The Hazards of Heat: Preparing for Summer

heat2When the mercury rises, construction workers become at risk for a host of heat-related illnesses and injury. Site managers should be vigilant about protecting workers who are exposed to elevated temperatures.

Heat stroke, the most serious heat-related illness, occurs when the body can no longer rid itself of excess heat and should be treated immediately by medical professionals. Other forms of illness include heat exhaustion from excess sweating resulting in dehydration. Heat cramps are caused by the loss of body salts and fluid during sweating. Heat rash, also known as prickly heat, is skin irritation caused by sweat that does not evaporate from the skin. Heat rash is the most common problem in hot work environments.

OSHA recently kicked off its summer campaign to inform employers and employees about the dangers of working in the heat. The campaign will continue its annual outreach to highlight how heat-related worker fatalities are entirely preventable. According to the agency in 2014 alone, 2,630 workers suffered from heat illness and 18 died from heat stroke and related causes on the job. #WaterRestShade is the official hashtag of the campaign.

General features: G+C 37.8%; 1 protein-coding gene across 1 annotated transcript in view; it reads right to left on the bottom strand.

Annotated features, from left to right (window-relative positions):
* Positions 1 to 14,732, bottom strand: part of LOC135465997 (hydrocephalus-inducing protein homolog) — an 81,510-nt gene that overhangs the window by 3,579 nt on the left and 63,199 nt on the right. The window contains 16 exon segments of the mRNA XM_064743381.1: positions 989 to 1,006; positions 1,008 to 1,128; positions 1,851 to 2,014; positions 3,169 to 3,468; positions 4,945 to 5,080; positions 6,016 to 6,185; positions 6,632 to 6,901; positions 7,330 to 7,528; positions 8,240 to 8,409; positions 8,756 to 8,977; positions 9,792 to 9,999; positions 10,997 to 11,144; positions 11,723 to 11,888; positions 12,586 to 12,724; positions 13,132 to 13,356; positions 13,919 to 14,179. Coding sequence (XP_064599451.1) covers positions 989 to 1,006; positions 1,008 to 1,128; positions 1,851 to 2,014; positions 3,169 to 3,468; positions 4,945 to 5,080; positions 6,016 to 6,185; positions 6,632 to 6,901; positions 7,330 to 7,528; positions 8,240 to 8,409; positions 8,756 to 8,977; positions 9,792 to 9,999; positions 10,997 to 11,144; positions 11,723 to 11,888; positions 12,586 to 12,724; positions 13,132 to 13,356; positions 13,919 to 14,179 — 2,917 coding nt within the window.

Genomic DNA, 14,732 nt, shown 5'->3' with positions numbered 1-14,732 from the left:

In addition to drinking small quantities of water often, and avoiding strenuous outdoor work during elevated temperatures, OSHA emphasizes the importance of acclimatization. Acclimation is the process of gradually building up exposure to heat. This is especially important for workers who are new to working in the heat or have been away from work for a week or more. OSHA recommends gradually increasing workloads and allowing more frequent breaks during the first week of work.

It is also advised that employers rotate job functions among workers to help minimize overexertion and heat exposure. Employers should also have an emergency plan in place that specifies what to do if a worker has signs of heat-related illness.

Proper training and work practices will go a long way to ensure your workers’ safety during the upcoming summer months. OSHA has an extensive online resource to help avoid any type of heat-related injury.

For more information about your specific construction safety needs, contact our offices at Diversified Safety Services.



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